Generally when a customer comes to us with a skin issue, it is often from trying to make their own skin care at some point. Either the skin care they have made was a mix of ingredients in their pantry that sounded nice, or they found a recipe on a blog or tried to replicate a formula from a skin care products ingredient list.
DIY-ing skin care can be just as dangerous and DIY-ing medical treatment because skin care can be poisonous if made improperly. Ingredients from DIY-ing skin care can cause health issues ranging from acne to cancer if done the wrong way.
One ingredient that is used the most in DIY skin care is olive oil. I believe a lot of people use olive oil in their DIY skin care concoctions because it is a healthy oil when ingested. However, what is safe to eat isnt necessarily safe to put on your skin. It is safe to eat cayenne pepper, but putting cayenne pepper on your skin will cause an array of skin issues from inflammation to skin lesions and permanent scarring.
It is also important to consider that, unlike the stomach, the skin does not digest and metabolize what we apply to it. The skin is a different organ than the stomach, and therefore its care requires a different practice.
Specifically, the stomach is a highly acidic environment that is capable of breaking down Carolina hot peppers, to hot tea to heavy metals, your skin is less resilient and highly sensitive. If you were to apply spicy peppers or tea to your skin it would likely cause irreversible damage.
For olive oil, the reason why it is not safe to apply to your skin is the same reason as it is not safe to apply spicy foods: olive oil is highly inflammatory.
All oils have a fatty acid composition, sometimes referred to as a fatty acid profile. The fatty acid profile can contain several fatty acids from oleic, linoleic, linolenic, palmitic to palmitoleic, to name a few. Oleic acid being the most inflammatory of the fatty acids and the one responsible for skin inflammation when topically applied.
Most oils have some oleic acid in them, usually with a composition containing 50% oleic or fewer. However, olive oil is particularly high in oleic acid. Although the exact fatty acid composition will vary with the species of olive used, olive oil contains between 70%-90% oleic acid, making it among the most inflammatory oils, if not the most that I have seen.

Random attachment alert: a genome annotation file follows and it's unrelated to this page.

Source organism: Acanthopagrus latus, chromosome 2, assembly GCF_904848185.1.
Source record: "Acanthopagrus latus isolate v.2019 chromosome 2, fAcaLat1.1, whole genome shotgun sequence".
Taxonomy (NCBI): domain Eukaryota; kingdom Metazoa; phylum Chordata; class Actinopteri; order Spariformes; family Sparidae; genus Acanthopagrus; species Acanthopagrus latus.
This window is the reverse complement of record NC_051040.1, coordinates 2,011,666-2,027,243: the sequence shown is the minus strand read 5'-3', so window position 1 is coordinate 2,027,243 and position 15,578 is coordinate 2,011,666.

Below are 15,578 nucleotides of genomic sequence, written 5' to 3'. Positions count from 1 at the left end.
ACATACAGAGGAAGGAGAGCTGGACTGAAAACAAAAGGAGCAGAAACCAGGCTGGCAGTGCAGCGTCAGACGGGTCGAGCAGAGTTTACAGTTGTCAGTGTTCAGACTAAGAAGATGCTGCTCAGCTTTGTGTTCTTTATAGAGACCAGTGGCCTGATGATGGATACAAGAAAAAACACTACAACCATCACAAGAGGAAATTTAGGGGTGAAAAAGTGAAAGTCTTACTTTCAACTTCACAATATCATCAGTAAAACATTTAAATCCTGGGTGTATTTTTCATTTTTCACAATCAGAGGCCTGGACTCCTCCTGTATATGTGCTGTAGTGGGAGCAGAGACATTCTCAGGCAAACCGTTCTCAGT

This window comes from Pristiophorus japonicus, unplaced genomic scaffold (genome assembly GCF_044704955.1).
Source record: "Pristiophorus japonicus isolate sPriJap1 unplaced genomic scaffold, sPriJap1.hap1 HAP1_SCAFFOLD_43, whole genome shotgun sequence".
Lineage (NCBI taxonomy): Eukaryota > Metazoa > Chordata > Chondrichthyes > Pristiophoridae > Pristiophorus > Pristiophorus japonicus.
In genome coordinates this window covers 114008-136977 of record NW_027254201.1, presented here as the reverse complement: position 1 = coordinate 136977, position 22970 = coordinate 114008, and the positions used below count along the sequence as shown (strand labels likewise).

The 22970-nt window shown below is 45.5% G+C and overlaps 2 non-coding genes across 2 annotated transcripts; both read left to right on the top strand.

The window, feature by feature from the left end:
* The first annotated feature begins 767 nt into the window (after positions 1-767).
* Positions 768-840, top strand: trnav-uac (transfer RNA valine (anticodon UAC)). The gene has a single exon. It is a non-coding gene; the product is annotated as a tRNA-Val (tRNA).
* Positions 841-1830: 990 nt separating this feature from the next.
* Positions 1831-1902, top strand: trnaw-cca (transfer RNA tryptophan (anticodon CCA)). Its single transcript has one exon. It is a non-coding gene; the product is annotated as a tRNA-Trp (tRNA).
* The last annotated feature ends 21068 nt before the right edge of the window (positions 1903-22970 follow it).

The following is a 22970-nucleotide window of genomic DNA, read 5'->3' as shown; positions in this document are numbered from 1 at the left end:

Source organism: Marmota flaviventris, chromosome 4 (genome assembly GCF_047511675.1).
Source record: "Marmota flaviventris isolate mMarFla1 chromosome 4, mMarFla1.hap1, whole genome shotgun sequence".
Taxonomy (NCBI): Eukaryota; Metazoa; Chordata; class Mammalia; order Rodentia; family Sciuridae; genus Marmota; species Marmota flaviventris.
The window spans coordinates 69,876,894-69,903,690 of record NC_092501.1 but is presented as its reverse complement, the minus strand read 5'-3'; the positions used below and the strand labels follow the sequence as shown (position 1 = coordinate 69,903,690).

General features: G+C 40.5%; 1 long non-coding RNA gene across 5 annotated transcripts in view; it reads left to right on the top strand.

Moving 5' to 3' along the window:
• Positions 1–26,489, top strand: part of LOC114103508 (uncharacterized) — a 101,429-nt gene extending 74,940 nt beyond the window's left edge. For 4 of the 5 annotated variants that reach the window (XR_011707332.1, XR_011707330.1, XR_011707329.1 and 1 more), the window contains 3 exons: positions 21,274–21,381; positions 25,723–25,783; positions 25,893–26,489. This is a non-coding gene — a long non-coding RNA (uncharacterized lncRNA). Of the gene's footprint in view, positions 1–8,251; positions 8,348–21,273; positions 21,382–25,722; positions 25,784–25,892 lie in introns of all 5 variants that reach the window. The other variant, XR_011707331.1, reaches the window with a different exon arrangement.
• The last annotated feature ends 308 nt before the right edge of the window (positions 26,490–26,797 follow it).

Scientific research has shown that topically applying olive oil to the skin can hinder wound healing, as seen in studies where olive oil was used instead of medical treatment. For instance, a study found that mothers who applied olive oil to their children’s skin injuries saw the wounds not healing properly and even worsening. Applying olive oil to wounds saw prolonged healing time compared to controls, an increase in skin lesions and permanent scarring.
The cause of skin damage is the inflammatory fatty acids from olive oil slowly break down the stratum corneum of the skin. When the SC is broken down, it can cause a disruption of the skin’s function leading to excessive oiliness, and pathogenic infection. The visible results can range from acne to redenss to scarring.
For skin care, I can go by my own personal experience: customers who had olive oil in their skin care were more likely to suffer from acne, skin redness, excessive oiliness or skin brittleness, and also complained of increased aging effects.
When I was first formulating OUMERE, I was working with hundreds of oils to see what would work best for Serum Bioluminelle and Oil Dissolution Theory. I tried using olive oil and balancing out its inflammatory profile with anti-inflammatory oils and I was not able to make it work in a safe way, so I never used it in my products. It just does not appear to be a usable oil for skin care, so I do not recommend its use.
Badiu, Diana, and Rajkumar Rajendram. “Effect of olive oil on the skin.” Olives and olive oil in health and disease prevention (2021): 401-413.
Danby, S.G., AlEnezi, T., Sultan, A., Lavender, T., Chittock, J., Brown, K. and Cork, M.J., 2013. Effect of olive and sunflower seed oil on the adult skin barrier: implications for neonatal skin care. Pediatric dermatology, 30(1), pp.42-50.
Oğraş, Ş. Ş., Kaban, G., & Kaya, M. (2016). The effects of geographic region, cultivar and harvest year on fatty acid composition of olive oil. Journal of Oleo Science, 65(11), 889-895.
* This article was originally published here
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